This is a congressman, a freshman, who has one of the most difficult races in the country come this fall. And he is, despite the fact that -- with some political peril, endorsing Barack Obama. And I think that it is a vote as to who he believes should be at the top of the ticket to help his own race.

GWEN IFILL: Does it seem that, after all of the weeks of talking about, as I think Obama puts it, pastors and snipers and other things, that a fundamental debate going on now about jobs and gas prices actually seems to be real, and it tells us something about these campaigns and how they are defining their priorities?

DAN BALZ: Well, and, also, I think the degree to which that it is a reminder that, in a long election, the terrain shifts. And, so, the ability to say, well, who is the best candidate in November when are you not entirely sure what that terrain may look like.

Eight or 10 months ago, there was so much talk about how the Iraq war would define, not only the general election, but also the outcome of the primary fight between Obama and Clinton. And now we have -- you know, it is not that Iraq is not unimportant. But, clearly, the economy and gasoline prices have risen considerably in terms of people's significance.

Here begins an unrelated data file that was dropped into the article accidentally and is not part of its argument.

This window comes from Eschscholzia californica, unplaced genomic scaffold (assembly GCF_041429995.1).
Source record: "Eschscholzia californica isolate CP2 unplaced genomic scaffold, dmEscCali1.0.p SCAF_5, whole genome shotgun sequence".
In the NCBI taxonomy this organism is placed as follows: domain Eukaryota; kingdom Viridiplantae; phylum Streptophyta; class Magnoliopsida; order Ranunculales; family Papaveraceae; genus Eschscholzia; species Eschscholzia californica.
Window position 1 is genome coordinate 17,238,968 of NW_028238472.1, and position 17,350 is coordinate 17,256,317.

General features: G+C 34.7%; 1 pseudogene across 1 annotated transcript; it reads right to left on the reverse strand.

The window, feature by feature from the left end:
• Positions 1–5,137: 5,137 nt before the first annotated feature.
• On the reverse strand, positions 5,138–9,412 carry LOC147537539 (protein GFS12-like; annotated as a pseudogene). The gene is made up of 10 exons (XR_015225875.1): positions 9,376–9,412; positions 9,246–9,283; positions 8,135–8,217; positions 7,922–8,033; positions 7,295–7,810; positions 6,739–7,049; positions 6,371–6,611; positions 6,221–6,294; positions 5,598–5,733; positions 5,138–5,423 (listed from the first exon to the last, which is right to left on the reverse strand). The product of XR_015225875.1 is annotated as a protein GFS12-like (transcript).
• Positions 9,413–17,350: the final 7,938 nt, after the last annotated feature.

And, so, you know, part of this is a test for each of these candidates to be adaptable, to seize kind of the moment, and to try to drive home the message that -- as Karen said, the larger message about their candidacies using the particular issues that come to the fore.

GWEN IFILL: You know, you talked about Iraq being such a big issue.

When the candidate talked about Iran, obliterating Iran, and making this kind of umbrella area of retribution against the Middle East if Iran should interfere, that seems to have gotten not much of a ripple effect.

KAREN TUMULTY: And I think that that is because the economy has become so much the focus. And it was almost a throwback to the sort of earlier iteration of the Hillary Clinton campaign, when her top priority seemed to be to prove that she would be a strong commander in chief.

And it -- I think, you know, you saw her sort of trying to dial back a little bit on that and qualify it and remind people that the way the question was asked was specifically on the question of whether they -- whether it had attacked Israel.

GWEN IFILL: Either candidate making any predictions, or are they both in kind of a crouch until the votes start to roll in tomorrow?

DAN BALZ: She described North Carolina as a game-changer, a potential game-changer, the other day. And Bill Clinton has certainly made it clear the importance of Indiana to her.

But it sounds as though, in these final hours, they are going cautious, saying it will not necessarily decide things.

GWEN IFILL: And you agree with that, Karen?

KAREN TUMULTY: That's -- certainly, everybody does seem to be very cautious. And I think both campaigns are essentially hunkering down for a race that goes into June.

GWEN IFILL: OK, Karen Tumulty, Dan Balz, thank you both very much.

DAN BALZ: Thank you.